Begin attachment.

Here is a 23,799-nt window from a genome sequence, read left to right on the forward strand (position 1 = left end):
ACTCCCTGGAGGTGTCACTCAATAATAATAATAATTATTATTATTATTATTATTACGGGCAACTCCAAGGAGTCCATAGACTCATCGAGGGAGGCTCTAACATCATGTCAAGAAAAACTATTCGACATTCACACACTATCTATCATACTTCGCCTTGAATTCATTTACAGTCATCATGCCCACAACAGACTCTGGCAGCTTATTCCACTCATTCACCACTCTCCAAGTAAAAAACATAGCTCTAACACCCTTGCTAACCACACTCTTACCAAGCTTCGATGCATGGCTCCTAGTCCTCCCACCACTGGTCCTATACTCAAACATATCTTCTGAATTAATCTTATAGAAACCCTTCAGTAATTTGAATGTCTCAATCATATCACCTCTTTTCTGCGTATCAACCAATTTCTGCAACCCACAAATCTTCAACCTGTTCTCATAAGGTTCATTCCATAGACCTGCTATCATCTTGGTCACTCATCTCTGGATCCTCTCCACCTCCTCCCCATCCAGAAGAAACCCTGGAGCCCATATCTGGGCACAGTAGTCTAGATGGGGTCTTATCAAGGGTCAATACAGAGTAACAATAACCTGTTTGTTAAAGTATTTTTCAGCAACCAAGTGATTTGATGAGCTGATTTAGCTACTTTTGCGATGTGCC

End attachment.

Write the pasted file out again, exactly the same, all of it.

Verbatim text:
Here is a 23,799-nt window from a genome sequence, read left to right on the forward strand (position 1 = left end):
ACTCCCTGGAGGTGTCACTCAATAATAATAATAATTATTATTATTATTATTATTACGGGCAACTCCAAGGAGTCCATAGACTCATCGAGGGAGGCTCTAACATCATGTCAAGAAAAACTATTCGACATTCACACACTATCTATCATACTTCGCCTTGAATTCATTTACAGTCATCATGCCCACAACAGACTCTGGCAGCTTATTCCACTCATTCACCACTCTCCAAGTAAAAAACATAGCTCTAACACCCTTGCTAACCACACTCTTACCAAGCTTCGATGCATGGCTCCTAGTCCTCCCACCACTGGTCCTATACTCAAACATATCTTCTGAATTAATCTTATAGAAACCCTTCAGTAATTTGAATGTCTCAATCATATCACCTCTTTTCTGCGTATCAACCAATTTCTGCAACCCACAAATCTTCAACCTGTTCTCATAAGGTTCATTCCATAGACCTGCTATCATCTTGGTCACTCATCTCTGGATCCTCTCCACCTCCTCCCCATCCAGAAGAAACCCTGGAGCCCATATCTGGGCACAGTAGTCTAGATGGGGTCTTATCAAGGGTCAATACAGAGTAACAATAACCTGTTTGTTAAAGTATTTTTCAGCAACCAAGTGATTTGATGAGCTGATTTAGCTACTTTTGCGATGTGCC